Everyone recommends seeing Angkor Wat at sunrise, but during monsoon season you take a gamble of actually seeing the sun rise. Despite our high hopes, we were greeted by gray skies and rain in our faces instead of the warm orange-pink glow of the rising sun. Being a traveler, you cannot let a little rain get you down, so we put on our raincoats and our smiles and set off to explore the ruins.
No matter the weather, Angkor Wat did not disappoint. The sheer size and detail on every stone was magnificent. At a quick glance, one may think all of the carvings are repeated, but a closer look shows differences in facial structures, poses and decorations.
I guess tourism is low during this time of year because of the rains, but I still have not found any disadvantage of visiting this place during monsoon season. I understand that during the dry season you are almost guaranteed a gorgeous sunrise and sunset each day, but the heat and the crowds are enough to turn me off immediately. This time of year is warm, but not sweltering and the rains keep most of the crowds away. To have the entire sections of the temples to ourselves was well worth a little rain.
After a couple of hours exploring Angkor Wat, we grabbed a quick bite and were on our way to the next set of ruins, Bayon Temple. The details of this temple were even more impressive than Angkor Wat. Every angle, every corner was intricately carved and no matter where you stood, many stone faces were watching. Out of the thousands of faces, they all resembled the same King, but again, each face was different.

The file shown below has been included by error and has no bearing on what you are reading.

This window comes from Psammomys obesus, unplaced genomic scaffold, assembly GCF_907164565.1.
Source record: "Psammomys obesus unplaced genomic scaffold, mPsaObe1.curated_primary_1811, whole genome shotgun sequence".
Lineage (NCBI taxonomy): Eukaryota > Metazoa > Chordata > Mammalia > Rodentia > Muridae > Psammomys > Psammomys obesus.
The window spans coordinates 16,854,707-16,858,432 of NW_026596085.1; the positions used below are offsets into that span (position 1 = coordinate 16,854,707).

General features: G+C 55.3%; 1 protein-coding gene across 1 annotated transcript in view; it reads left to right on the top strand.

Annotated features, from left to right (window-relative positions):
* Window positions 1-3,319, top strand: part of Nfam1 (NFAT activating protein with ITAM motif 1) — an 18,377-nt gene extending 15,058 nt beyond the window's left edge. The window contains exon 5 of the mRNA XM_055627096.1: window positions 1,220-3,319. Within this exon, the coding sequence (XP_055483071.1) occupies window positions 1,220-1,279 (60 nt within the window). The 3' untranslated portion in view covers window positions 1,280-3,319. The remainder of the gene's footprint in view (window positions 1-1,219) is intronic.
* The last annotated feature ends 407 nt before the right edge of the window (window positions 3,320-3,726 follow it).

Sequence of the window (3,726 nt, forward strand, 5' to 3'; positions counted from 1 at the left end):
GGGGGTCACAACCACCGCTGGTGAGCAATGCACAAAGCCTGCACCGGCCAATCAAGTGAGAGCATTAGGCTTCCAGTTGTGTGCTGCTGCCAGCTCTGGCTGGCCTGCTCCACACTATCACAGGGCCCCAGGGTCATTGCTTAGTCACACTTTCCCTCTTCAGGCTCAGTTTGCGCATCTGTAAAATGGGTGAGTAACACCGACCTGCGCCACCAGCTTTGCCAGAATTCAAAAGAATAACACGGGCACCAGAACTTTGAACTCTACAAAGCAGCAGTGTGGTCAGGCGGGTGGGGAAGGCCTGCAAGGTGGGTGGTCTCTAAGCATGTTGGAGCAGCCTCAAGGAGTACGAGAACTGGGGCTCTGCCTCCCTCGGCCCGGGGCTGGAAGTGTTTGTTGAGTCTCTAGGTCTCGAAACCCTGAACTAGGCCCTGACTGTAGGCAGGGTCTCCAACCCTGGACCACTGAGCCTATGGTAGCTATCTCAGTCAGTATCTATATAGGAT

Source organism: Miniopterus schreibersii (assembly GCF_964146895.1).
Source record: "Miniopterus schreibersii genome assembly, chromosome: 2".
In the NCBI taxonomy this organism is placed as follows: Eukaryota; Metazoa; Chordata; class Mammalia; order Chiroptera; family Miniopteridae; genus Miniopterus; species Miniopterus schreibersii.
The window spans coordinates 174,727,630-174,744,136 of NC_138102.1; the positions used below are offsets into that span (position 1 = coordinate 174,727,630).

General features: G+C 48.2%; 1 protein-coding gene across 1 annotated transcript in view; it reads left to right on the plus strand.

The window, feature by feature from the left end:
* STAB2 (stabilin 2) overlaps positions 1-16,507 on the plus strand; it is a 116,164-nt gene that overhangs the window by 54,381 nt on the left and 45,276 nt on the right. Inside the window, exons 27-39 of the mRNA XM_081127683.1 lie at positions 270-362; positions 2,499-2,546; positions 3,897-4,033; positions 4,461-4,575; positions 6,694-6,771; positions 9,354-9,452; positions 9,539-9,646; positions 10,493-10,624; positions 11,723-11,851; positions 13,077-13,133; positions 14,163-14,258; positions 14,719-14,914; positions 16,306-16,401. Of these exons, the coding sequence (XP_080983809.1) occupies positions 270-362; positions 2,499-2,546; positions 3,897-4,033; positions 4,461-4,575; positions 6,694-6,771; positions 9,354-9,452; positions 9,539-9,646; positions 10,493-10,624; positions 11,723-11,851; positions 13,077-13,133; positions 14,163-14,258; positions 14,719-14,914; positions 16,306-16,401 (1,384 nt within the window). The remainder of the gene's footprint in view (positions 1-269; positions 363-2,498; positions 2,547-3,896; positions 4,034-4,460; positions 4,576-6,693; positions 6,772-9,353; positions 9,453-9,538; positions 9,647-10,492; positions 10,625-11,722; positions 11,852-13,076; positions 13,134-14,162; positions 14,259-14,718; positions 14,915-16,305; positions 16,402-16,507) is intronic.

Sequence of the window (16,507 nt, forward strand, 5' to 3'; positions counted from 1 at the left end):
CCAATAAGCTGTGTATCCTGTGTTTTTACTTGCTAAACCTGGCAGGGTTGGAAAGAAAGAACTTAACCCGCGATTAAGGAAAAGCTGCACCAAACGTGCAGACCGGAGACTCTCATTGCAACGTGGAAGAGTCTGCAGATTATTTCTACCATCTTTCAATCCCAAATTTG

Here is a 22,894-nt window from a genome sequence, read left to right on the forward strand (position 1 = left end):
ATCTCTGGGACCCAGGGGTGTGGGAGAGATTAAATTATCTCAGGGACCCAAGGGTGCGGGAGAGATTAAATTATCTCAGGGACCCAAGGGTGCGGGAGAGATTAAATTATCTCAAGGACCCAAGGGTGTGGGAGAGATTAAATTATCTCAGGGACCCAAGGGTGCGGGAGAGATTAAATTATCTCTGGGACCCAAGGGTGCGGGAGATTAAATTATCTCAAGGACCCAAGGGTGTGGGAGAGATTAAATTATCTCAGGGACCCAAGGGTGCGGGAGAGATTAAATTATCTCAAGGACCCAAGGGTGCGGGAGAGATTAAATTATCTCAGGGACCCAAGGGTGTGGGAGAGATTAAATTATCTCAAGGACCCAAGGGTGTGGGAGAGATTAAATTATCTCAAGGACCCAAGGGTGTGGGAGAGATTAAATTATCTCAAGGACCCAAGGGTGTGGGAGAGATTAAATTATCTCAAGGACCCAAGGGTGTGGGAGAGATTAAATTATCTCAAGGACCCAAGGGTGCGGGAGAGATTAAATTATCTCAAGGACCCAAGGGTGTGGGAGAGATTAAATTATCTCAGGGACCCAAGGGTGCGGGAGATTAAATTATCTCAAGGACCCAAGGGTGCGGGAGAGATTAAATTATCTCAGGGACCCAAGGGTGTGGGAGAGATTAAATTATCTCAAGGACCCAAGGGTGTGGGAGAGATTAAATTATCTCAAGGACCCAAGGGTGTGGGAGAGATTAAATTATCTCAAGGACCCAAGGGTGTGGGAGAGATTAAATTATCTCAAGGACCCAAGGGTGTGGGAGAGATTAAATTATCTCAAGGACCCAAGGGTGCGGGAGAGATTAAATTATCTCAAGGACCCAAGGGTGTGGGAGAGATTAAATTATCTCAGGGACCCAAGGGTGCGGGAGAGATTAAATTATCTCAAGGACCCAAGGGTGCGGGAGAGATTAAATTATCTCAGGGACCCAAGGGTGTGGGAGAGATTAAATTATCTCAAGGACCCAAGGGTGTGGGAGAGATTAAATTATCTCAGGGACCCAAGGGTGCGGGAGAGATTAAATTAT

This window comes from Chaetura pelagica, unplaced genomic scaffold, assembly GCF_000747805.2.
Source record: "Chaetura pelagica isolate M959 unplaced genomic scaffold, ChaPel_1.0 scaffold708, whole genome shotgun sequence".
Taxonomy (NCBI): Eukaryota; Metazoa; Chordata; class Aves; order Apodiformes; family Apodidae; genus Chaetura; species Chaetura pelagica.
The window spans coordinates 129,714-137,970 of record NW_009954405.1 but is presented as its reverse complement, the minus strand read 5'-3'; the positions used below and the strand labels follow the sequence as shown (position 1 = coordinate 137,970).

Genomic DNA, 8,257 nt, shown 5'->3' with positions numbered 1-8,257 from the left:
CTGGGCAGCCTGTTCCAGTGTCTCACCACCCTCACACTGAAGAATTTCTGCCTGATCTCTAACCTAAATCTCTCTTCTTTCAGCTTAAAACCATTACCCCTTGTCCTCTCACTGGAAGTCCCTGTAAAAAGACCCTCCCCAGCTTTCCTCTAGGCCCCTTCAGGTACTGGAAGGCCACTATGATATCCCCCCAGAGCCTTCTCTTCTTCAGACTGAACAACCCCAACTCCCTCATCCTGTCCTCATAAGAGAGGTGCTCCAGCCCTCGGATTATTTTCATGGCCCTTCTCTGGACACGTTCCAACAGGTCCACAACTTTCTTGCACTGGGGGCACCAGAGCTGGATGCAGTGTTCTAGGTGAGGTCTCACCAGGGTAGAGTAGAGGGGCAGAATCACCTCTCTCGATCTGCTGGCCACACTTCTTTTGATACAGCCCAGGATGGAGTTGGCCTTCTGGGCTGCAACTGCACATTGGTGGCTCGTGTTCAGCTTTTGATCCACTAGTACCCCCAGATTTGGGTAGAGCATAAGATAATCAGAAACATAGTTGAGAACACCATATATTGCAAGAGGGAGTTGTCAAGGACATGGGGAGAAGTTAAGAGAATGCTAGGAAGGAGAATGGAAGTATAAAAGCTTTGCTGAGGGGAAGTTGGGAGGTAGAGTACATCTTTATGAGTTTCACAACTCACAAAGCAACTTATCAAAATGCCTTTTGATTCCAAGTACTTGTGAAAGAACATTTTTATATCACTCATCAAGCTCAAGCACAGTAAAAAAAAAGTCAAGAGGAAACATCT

By the time we arrived at Bayon Temple, the skies turned blue and the sun came out. It ended up being an amazing day. The stones against blue skies is a much different picture than gray skies. We were even lucky enough to witness an area of restoration in progress. A different country has donated to restore each temple in Angkor and the one we witnessed was the Japanese.
The third and final stop for the day was Ta Prohm, the famous temple with the tree growing through it. This area felt the most like ruins to us. Maybe because of the flora taking over the temples or the giant piles of stones beside each structure that was still standing. At each stop during the day we had found quiet corners, but at this temple we actually felt alone in the middle of the jungle. That experience and feeling is well worth the trade of a sunrise.
After six hours of exploring the ruins we were done for the day. It was a perfect amount of time and the sights had completely satisfied us. Only having one day to see Angkor can be plenty for some people, but having three days would have been better, as each route and each temple is different. I don’t regret the amount of time we had, but I would gladly spend a few more days given the time.